"Maybe the principal will give me a sticker for staying out of trouble?" Volya winked. "I'd love myself a gold star!"
Toshka gulped and was carried by the press of the other boys into the classroom. It closed with a bang, leaving Volya in the empty hallway. There was nothing for it, but to trek to the principal's office.
Volya walked, dragging his hand along the teal wall. The deserted space echoed—not with Volya's footsteps, because he had an uncanny ability to walk without making a sound—no, his presence itself echoed off the walls. Or at least Volya thought it did, though he couldn't say if he sensed it as a shadow, a whisper or a smell... he'd call it energy, but who the heck sensed energy apart from charlatans and anime characters?
By the principal's doors, Volya paused and perked his ears.
He wasn't afraid of what waited inside. If asked, he could have pointed out the fresh cracks spider-webbing the leather, visiting this office was so familiar to him. It was just that the conversation filtering into the hall weirded him out.
"Very, very talented... Of course, we understand that! It's impossible to miss," the principal said. Her tone was set to eleven-out-of-ten on the groveling scale. It could only mean a major donor visit.
So why call in Volya then? He wasn't an exemplary product of this fine establishment by any stretch of imagination. What in the actual Hell?
His heart stopped beating for a minute.
Could it be that from all the boys here, he was the one to pull the one-in-a-billion ticket of being a lost child of someone filthy rich? Wouldn't that be funny?
No, no, no, that can't be it.
Not after seventeen years.
You're not that stupid, stop it.
An unfamiliar woman took over from the principal, saying something in... was it English? A velvety baritone responded. It also belonged to a stranger, was also in English. Volya tried to pick out familiar words and grimaced. Like, math made sense to him. But English? Not so much.
The unfamiliar woman murmured in Russian, "I'm glad to hear that."
Was she... interpreting? Okay, in this case, whoever the moneybag was, he wasn't family.
Volya rubbed his sweating palms on his jeans, hating the visitor for reducing him to the breathless fluttering of hope. He had nearly passed out here!
Meanwhile, the principal cooed in Russian. "We try to do what we can to foster, in such difficult circumstances, with such meager means, the boys' love of arts. Including the band, of course."
While the interpreter did her job, Volya expelled a sigh of relief. If it was about the band, then he was off the hook. The band was Toshka's idea, so, naturally, he'd joined and did whatever Toshka asked of him. All he needed to do in the office was to tell them to talk to Toshka and that would be the end of it.
He knocked, then popped his head inside.
"Ah, here he is, our nightingale," the principal exclaimed. She beamed at him. "Come in, Wolkov. Come in!"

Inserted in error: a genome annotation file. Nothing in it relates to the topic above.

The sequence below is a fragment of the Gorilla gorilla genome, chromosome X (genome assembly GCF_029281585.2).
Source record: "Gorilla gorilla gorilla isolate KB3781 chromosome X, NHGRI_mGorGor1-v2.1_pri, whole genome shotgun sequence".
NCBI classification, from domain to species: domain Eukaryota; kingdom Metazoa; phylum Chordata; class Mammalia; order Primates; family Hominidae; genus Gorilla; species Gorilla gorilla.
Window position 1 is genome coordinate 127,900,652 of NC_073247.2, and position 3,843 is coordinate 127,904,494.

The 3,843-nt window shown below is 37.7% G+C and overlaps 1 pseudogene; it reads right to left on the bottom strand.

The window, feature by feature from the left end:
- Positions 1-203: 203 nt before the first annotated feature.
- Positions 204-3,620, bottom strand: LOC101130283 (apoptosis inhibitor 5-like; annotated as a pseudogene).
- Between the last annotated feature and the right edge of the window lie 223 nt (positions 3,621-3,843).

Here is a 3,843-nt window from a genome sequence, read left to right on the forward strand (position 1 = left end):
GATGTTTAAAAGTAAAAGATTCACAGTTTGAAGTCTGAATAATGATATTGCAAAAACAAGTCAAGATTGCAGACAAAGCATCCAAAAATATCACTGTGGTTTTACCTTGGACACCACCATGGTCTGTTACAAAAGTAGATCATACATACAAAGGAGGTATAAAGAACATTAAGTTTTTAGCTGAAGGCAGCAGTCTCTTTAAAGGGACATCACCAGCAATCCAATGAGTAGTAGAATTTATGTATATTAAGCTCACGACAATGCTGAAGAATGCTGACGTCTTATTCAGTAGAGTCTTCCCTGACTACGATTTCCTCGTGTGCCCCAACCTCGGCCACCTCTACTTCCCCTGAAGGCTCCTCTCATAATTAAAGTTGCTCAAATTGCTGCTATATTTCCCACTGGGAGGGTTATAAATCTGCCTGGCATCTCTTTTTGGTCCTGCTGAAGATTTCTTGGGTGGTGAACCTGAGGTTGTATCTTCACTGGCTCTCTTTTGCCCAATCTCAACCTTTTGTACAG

Volya's jaw hung.
The biggest compliment she had paid his vocal cords to date was saying that his howling kept the younger boys in their beds after the curfew. And, honestly, she had nailed it. He sucked at it. If it wasn't Toshka asking... if he could play any musical instrument, even a kindergartener's triangle... he wouldn't be stuck with singing in a million years.
With a blush still blooming on his cheeks, Volya edged inside.
The office dwarfed the other rooms in the orphanage, but the ambiance was the same. The furniture held it together since the Soviets. Floors sported the vomit-colored layer of wax while matching mold took over the ceiling.
The two large windows, however, were recently cleaned with unusual thoroughness. The glass let in so much sunlight that it partially blinded Volya and he experienced a hallucination.
He saw a guy sprawled in the armchair in the middle of the office. And not just any guy. He saw Liam Anders, the lead singer of Buzzkill.
Volya squinted against the dancing spots in his vision. Did he stare at Toshka's Buzzkill sweatshirt so much that Liam etched himself into his subconscious? Daydreaming about Toshka was one thing, but he didn't want to add Toshka's idols to the list.
The phantom refused to melt away.
Come on! If Liam Anders had traveled to Russia for a concert, he would be chilling in Moscow. He wouldn't be hanging out a few clicks to the South from nowhere.
"Volya!" The principal lifted from her desk with a smile of a piranha breaking the dark surface of the Amazon River.
"Yes, Anna Leonidovna?" He took a step backward.
"Volya," said she, pointing at the guy who looked exactly like Liam Anders. "Volya, this is Liam Anders."
And so, the delusional dream continued, with Anna Leonidovna as a bonus.
"I'm sure you've recognized him. He's your generation's idol, after all."
The interpreter murmured in English into Liam's ear.
"Uh-huh," Volya replied. "Suuure."
Anna Leonidovna shot him a warning look, like, don't sass me, Wolkov, but clung to the caring educator's tone. "Liam is the spokesperson for the Supra-Agrino Fund created for the revitalization of the Ponto-Caspian Steppes region."
Volya shifted from foot to foot. She wasn't going to ask him to repeat all these names back, right? And if she did, he hoped the interpreter could cover up his oopses, because he couldn't summon an ounce of caring about the Fund.
This was Liam effing Anders before him. He wasn't dreaming it up.
Liam Anders, the idol of millions, in the flesh. Wait till he told Toshka about that!